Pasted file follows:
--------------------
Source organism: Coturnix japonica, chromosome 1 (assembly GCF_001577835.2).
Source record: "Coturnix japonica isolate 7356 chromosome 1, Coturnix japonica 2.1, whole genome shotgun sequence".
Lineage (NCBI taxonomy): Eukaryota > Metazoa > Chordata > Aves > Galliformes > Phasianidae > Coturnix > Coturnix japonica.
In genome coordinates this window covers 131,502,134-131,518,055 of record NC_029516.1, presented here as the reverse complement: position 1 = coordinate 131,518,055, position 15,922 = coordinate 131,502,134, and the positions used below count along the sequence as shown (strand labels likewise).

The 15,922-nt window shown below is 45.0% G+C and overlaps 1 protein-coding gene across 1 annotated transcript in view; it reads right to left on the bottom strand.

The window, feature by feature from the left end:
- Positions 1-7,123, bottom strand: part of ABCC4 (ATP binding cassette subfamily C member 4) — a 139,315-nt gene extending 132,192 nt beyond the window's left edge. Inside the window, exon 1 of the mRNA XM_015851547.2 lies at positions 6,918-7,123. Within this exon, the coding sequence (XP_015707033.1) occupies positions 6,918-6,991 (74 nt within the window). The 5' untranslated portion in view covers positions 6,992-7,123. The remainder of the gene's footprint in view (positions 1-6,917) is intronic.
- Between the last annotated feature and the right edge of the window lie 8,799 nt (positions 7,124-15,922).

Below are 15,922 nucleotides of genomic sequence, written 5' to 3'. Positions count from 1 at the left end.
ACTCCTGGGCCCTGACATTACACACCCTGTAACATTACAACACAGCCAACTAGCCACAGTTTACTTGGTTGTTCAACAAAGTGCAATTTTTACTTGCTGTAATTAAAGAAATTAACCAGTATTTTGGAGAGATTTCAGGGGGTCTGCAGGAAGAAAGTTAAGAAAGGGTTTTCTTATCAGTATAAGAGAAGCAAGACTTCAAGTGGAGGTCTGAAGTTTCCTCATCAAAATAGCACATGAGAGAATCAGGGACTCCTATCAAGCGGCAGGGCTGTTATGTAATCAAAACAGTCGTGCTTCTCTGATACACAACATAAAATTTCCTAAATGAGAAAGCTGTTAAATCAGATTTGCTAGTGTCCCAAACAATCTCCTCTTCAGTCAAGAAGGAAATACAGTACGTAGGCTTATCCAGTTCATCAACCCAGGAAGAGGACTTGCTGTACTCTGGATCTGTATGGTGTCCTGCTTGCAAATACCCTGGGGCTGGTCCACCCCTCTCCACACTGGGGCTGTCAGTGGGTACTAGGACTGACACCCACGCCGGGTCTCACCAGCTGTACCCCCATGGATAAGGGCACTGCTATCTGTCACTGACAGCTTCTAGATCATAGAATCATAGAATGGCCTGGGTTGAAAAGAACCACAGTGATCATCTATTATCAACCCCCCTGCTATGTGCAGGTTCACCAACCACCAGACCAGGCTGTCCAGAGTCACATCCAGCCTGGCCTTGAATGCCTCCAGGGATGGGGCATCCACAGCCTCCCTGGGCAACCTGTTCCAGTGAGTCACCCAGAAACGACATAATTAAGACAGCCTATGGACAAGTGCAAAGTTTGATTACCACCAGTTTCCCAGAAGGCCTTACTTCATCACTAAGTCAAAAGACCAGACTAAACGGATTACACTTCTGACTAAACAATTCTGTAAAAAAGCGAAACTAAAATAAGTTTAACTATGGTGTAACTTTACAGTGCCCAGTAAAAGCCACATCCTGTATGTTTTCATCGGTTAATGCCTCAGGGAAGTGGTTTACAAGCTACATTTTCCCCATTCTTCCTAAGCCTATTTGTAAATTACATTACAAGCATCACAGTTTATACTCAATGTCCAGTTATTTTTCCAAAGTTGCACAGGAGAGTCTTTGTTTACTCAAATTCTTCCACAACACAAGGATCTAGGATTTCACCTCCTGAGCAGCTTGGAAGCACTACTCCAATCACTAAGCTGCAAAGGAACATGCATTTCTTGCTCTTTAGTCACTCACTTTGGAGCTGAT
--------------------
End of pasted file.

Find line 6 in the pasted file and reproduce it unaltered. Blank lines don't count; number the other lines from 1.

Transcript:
The window, feature by feature from the left end: